Since the early 1990s, the body of literature on second language (L2) composition instruction has been profoundly influenced by corpus linguistics research, which empirically demonstrated the recurrence of formulaic sequences—defined as highly frequent register-, genre-, and/or discipline-bound multiword strings (Hyland, 2008a; Simpson-Vlach & Ellis, 2010)—in academic writing. These findings led several researchers to advocate the importance of integrating formulaic sequences into L2 writing pedagogy and the effectiveness of focused instruction, salient input, and repeated exposure in promoting their acquisition and improving L2 learners' writing proficiency (e.g. Cowie, 1992; Lewis, 1997; Willis, 2003; Wood, 2009, 2015).
The growing theoretical accounts of the importance of integrating formulaic sequences into L2 composition instruction has been associated with very few research studies on formulaic sequences and L2 learners' academic writing skills, most of which focused on one pedagogical approach and yielded inconsistent results. Accordingly, there is, as yet, no ample evidence to support the effectiveness of formulaic sequences in improving L2 learners' academic writing skills; nor is their sufficient evidence to demonstrate the pedagogical efficacy of the above-mentioned approaches.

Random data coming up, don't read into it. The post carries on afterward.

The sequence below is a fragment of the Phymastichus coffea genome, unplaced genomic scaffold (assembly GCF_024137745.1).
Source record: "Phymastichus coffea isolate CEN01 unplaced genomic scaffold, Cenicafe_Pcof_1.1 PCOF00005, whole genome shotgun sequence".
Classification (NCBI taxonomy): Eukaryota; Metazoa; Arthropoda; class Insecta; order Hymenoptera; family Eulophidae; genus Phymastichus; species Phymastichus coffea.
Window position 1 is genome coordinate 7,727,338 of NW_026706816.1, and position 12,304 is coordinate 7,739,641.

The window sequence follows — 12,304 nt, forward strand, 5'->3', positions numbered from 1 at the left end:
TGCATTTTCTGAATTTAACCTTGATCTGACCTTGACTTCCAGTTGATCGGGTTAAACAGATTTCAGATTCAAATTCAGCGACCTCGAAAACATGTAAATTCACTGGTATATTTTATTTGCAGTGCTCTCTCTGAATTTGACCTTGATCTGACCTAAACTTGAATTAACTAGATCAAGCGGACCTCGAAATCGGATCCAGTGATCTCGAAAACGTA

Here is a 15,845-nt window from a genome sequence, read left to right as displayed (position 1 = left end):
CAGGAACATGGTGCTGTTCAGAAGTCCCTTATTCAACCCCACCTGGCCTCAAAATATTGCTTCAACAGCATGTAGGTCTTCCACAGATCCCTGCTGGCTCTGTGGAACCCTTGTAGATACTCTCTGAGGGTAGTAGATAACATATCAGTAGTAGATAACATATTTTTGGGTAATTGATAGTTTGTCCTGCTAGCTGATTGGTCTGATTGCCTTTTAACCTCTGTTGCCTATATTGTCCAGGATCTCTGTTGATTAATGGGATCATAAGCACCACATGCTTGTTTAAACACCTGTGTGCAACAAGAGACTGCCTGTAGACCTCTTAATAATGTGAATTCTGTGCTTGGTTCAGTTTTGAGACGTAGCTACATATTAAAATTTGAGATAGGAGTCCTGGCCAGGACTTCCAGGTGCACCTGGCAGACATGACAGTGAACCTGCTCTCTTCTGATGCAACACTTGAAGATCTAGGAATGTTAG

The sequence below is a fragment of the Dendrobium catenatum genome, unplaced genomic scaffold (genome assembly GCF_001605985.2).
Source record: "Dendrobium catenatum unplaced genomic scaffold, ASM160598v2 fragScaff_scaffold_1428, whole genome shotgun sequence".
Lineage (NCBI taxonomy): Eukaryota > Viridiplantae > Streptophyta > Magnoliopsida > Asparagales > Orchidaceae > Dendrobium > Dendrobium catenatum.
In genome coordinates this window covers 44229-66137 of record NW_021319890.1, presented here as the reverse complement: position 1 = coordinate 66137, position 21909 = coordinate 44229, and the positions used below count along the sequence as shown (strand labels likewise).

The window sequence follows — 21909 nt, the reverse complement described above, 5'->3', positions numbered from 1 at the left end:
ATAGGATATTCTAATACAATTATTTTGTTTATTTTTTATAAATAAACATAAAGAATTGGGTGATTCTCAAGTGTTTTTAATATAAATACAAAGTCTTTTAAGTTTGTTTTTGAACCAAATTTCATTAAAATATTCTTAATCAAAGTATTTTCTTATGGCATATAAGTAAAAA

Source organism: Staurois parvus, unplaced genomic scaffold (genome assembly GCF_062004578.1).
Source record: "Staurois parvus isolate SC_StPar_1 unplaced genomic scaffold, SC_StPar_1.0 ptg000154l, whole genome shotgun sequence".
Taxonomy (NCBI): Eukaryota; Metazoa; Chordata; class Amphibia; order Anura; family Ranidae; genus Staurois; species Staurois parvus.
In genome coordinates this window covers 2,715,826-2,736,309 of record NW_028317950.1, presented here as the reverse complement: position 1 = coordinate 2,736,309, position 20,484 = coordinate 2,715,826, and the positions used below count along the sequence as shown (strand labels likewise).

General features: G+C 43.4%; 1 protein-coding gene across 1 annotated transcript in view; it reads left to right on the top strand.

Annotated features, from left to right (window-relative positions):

To address these gaps, this quasi-experimental research study investigated the extent to which focused instruction and salient input can help English for Academic Purposes (EAP) students acquire and manipulate formulaic sequences to produce better quality graphical summaries and essays. The study was conducted in an EAP program, different pedagogical interventions were delivered, and 382 timed written texts were collected at three time points from 67 upper-intermediate and advanced students. The textual data were manually quantified, statistically analyzed, and blindly evaluated. The study results were generally in agreement with the literature on the effectiveness of focused instruction and salient input but at odds with the literature on the positive effects of formulaic sequences on L2 academic achievement. The results also highlighted the higher learning gains that a focused instructional approach resulted in than a saliency approach and revealed the effects of the writing task and proficiency level on the participants' utilization of formulaic sequences. These results formed the basis for suggesting implications for EAP contexts and highlighting yet-to-explore areas for future research.